Overclocked Intel i5-4670K Test Results


In the overclock test, we nailed the vcore to 1.29v and saw the Gabriel really struggle at 12v and only just fail under PWM mode. For whatever reason, despite hitting the full fan speed under the ‘Standard’ PWM profile, the cooler wasn’t able to handle the overclock. To be fair to the Gabriel and to the Deep Cool Gamer Storm designers, they don’t market this as an overclocking heat sink but rather HTPC and small form factor builds. As with other coolers like the Noctua NH-L9i that is not intended for overclocking we hit it with an overclock test as well just to see how it went and the results above show the results pretty clearly – at 12V the Gabriel scrapes in on the Prime95 synthetic test.

“Synthetic Test” is the key point here, the average gamer won’t slam their CPU that hard in normal use unless rendering video or folding. In the interests of a real world test, we did overclock our i5-4670K with these settings and ran it in a true gaming scenario to see how it fared and the Gabriel turned out to be on the high side of OK, hitting a delta temperature of 62 degrees at times when running Battlefield 4 for over 2 hours of solid gaming.

Gamer Storm “Gabriel Only” Load Test Results


 The Gabriel performed adequately for a low profile cooler and the above graph shows the results we saw from the different configurations.

Idle Delta Temperatures

The idle temperatures are all within a typical margin of error. Measuring idle temps can be finicky due to minor fluctuation among the ‘idle’ processes. Typically we expect delta temperatures around the 8 degrees mark as a standard and the Gabriel gave us around 9-11 degrees above ambient and was slightly higher than other coolers we have tested to date.

Load Delta Temperatures

For what it is, the Gabriel does ok with limited airflow (blocked by the motherboard in a downward facing orientation) and a thin fin stack. That said, with a larger footprint of fins and a bigger fan than the Noctua NH-L9i, I expected the gap to be bigger in performance between these 2 low profile coolers.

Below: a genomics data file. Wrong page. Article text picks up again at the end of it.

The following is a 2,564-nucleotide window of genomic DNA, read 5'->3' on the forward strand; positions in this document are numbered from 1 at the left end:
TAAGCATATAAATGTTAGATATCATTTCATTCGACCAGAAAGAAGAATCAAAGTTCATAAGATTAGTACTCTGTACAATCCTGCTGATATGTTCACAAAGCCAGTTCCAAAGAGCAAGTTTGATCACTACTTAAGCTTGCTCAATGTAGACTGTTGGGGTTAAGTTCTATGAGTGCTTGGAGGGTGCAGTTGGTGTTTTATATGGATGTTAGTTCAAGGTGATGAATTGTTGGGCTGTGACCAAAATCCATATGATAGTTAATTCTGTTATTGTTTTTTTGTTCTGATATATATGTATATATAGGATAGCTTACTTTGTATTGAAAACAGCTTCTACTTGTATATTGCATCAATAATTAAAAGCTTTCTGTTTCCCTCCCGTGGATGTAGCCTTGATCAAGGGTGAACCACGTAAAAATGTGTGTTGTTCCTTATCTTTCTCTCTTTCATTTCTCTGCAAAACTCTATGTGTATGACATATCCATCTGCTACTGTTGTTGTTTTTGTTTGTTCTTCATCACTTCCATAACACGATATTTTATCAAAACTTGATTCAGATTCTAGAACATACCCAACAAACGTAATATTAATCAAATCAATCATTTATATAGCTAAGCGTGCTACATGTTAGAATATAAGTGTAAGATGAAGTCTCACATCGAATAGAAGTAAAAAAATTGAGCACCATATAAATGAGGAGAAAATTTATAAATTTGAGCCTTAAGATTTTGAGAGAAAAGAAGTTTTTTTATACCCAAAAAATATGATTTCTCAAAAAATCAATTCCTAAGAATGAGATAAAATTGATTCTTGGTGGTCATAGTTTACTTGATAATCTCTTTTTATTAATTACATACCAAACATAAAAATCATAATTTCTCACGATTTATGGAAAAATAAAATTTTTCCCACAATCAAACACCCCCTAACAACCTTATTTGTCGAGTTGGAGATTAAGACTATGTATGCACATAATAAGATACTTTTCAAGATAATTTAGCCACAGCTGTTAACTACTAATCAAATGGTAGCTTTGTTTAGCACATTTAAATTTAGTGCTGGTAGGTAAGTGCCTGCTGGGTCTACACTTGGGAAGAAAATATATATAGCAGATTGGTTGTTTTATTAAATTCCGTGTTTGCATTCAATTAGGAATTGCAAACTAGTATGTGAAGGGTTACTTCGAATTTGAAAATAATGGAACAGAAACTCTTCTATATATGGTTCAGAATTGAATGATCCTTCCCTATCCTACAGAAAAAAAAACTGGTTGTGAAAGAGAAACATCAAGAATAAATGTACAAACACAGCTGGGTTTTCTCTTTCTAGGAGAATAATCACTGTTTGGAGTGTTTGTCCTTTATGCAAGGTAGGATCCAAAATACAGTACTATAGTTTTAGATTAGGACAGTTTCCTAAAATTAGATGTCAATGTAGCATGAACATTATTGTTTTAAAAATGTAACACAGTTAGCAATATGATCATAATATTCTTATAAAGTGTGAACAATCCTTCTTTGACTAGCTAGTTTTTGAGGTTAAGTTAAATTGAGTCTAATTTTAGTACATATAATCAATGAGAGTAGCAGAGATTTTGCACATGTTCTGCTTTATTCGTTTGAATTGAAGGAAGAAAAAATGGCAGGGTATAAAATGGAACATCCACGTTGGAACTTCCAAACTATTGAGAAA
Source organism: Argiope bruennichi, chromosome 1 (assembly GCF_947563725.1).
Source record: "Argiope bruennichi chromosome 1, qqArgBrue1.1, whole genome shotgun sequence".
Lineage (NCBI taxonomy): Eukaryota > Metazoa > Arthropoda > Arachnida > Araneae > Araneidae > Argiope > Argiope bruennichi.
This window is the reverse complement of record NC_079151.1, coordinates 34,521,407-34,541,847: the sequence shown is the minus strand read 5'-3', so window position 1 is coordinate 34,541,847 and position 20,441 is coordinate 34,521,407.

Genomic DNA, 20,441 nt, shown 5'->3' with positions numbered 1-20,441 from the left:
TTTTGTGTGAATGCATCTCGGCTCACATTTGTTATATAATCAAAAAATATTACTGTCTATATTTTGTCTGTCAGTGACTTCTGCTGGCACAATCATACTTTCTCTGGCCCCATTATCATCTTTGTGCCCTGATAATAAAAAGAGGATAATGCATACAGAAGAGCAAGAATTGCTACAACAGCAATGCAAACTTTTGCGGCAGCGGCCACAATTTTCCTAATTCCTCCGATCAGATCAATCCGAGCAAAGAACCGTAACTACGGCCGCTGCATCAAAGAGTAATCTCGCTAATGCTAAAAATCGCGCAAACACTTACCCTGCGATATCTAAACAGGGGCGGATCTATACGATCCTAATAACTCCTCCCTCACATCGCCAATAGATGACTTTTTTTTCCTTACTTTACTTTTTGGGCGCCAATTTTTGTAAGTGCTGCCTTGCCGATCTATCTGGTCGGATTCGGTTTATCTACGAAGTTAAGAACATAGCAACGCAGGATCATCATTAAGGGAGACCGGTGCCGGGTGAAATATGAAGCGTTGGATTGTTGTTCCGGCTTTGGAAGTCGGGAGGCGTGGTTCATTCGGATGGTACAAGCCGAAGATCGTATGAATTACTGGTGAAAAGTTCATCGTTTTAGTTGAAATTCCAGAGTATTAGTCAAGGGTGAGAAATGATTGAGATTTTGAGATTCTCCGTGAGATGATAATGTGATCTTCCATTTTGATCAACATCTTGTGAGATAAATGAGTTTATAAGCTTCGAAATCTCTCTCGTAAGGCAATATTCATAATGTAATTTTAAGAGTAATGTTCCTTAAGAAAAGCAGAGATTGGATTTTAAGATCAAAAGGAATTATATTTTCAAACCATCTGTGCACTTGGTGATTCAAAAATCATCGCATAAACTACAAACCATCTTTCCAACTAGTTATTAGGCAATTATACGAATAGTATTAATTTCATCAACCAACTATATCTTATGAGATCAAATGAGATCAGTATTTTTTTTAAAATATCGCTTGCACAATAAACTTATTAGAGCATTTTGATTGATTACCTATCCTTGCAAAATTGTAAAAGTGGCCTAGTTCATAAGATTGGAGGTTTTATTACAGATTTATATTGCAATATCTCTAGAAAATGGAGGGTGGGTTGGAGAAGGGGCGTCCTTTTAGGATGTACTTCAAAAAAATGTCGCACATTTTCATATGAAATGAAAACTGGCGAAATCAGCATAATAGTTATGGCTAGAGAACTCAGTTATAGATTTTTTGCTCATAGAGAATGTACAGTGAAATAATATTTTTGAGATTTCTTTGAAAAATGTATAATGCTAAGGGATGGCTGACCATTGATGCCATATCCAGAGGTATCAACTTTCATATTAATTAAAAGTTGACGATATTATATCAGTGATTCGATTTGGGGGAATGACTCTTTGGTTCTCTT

It isn’t easy to fit a different 120mm fan because of the clips but we did try with a Noctua NF-F12 and the thermal performance increase was minimal – this is where I started testing the touch temperatures of the heat pipes and wondering about how efficient the base plate and CPU contact really was on our review sample.

For a low profile cooler, I can’t stress enough how the load testing of Prime95 is a worst case scenario – The tests are intended show the capability of the coolers in a consistent way making for a balanced comparison.

Acoustic results

In PWM mode, we don’t expect to see as much of a thermal difference between the Gabriel and the rest of the pack because the standard ASUS FanXpert 2 profile has a thermal target. What we look for here is how hard the fan has to work to keep the temperature under 75 degrees and how much noise it makes. What the test showed us is that the profile had to work harder to maintain the temperature.

The fan speed is as per the specifications, topping out at a loud 1882rpm at 12v. In real world usage, you probably wouldn’t encounter this scenario.